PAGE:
Since the ability to package Share extensions was added in the HEAD codeline some weeks ago, both Kev and myself have demonstrated how you can package up dashlets in a JAR file for deployment into Share.
The example we both used was my Site Tags dashlet that we showed at the Alfresco Meetups last year, but at the Madrid meetup we also showed an example of how Share’s Document Library can be extended with a custom ‘backup’ action.
That’s quite a few files, but fortunately we can use the JAR extension mechanism to package everything up nicely.
Just like the Site Tags dashlet, I set this up in Eclipse using a standard project layout and my share extensions build script (with a couple of minor changes) to build the JAR file.
To make it easy to copy this structure, I’ve uploaded a ZIP of the project directory, containing the following files
- build.xml – the extensions build script
- config/alfresco/messages/slingshot-custom-backup-action.properties – contains the strings used for the action label and confirmation/failure messages
- config/alfresco/templates/webscripts – contains the repository-tier webscript used to create a back-up copy of the file
- config/org/springframework/extensions/surf/slingshot-custom-backup-action-context.xml – Spring config used to initialise the i18n messages
- config/spring-surf-config-custom.xml – not used at present, but could define additional Surf endpoints for calling third-party RESTful services
- web – contains all client-side resources used by the action
It should be relatively easy to copy this structure to define your own custom action, following the custom action wiki document to understand what each file does. This will help you to build other actions that call back to the repository via a web script, but actions aren’t limited to calling Alfresco services only. For some examples, take a look at my own list of Share action ideas.
Once you have your structure you can build the JAR file using Ant, e.g.
The JAR file can then be dropped into Tomcat’s shared/lib directory, and all that remains is to configure the document actions web scripts to pull in the action definition. This is the slightly fiddly bit.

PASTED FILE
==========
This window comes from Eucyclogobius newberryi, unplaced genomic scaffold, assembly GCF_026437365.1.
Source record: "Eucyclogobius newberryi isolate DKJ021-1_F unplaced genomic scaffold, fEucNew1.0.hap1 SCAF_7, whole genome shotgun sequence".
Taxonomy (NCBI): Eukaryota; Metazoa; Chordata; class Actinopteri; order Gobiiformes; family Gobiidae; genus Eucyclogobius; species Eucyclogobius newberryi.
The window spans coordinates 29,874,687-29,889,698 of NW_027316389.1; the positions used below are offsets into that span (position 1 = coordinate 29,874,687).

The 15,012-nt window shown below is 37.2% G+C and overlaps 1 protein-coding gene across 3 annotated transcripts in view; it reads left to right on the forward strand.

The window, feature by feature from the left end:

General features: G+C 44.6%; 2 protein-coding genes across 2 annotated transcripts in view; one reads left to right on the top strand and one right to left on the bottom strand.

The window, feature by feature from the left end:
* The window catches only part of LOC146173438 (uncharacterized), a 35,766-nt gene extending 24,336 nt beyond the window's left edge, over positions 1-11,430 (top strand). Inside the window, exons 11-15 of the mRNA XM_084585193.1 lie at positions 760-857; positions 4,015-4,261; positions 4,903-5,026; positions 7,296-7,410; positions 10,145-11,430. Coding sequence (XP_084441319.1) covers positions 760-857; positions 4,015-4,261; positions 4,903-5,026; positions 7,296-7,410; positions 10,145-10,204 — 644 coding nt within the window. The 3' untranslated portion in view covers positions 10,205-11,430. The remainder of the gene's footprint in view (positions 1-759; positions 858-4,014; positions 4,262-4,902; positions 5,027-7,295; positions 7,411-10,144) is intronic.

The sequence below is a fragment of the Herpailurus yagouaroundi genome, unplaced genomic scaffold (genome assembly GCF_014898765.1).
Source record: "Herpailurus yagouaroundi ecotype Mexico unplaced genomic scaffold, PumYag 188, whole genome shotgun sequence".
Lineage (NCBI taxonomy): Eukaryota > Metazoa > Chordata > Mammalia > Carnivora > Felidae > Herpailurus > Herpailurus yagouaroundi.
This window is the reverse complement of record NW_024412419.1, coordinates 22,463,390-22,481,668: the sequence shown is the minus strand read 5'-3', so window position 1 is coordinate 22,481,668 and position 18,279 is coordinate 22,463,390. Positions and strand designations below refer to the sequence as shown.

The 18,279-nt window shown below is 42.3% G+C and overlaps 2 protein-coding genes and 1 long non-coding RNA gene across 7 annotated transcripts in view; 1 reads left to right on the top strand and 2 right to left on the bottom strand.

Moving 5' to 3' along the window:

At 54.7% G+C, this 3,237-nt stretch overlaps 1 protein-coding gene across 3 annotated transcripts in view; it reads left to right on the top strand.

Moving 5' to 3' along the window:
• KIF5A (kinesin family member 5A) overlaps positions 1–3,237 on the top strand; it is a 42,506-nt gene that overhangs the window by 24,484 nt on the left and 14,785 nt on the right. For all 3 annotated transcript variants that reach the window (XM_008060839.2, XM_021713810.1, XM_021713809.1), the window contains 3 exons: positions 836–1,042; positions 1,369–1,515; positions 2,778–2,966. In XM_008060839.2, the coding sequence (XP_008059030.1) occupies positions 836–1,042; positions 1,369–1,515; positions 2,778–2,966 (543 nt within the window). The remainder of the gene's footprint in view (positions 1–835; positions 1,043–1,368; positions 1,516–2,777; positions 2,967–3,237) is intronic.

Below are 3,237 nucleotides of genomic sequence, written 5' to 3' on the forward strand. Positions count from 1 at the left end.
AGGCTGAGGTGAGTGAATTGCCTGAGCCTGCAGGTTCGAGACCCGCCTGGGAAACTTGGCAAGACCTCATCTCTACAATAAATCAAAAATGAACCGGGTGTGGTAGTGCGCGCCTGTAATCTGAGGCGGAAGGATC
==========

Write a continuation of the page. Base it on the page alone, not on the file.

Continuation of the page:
Firstly, copy the web script configuration file WEB-INF/classes/alfresco/site-webscripts/org/alfresco/components/documentlibrary/documentlist.get.config.xml from the Share webapp into the directory alfresco/web-extension/site-webscripts/org/alfresco/components/documentlibrary in Tomcat’s shared/classes to override it. You should see a section <actionSet id="document"> which defines all the actions shown for a normal document in the document list view.
To add the backup action to this list, add the following line just before the </actionset> element for that block.
<action type="action-link" id="onActionBackup" permission="" label="actions.document.backup" />
If you also want the action to show up in the document details view, you need to copy the file WEB-INF/classes/alfresco/site-webscripts/org/alfresco/components/document-details/document-actions.get.config.xml into alfresco/web-extension/site-webscripts/org/alfresco/components/document-details in shared/classes in the same way.
Lastly, we need to ensure that the client-side JS and CSS assets get pulled into the UI as unfortunately the config files do not allow us to specify these dependencies.
To do this, we must override the file WEB-INF/classes/alfresco/site-webscripts/org/alfresco/components/documentlibrary/actions-common.get.head.ftl. Again, copy this into the corresponding directory in shared/classes/alfresco/web-extension and add the following lines at the bottom of the file.
That’s it. Now you can restart Tomcat and you should see the ‘Backup’ action – complete with UI labels and icon – in the Document Library.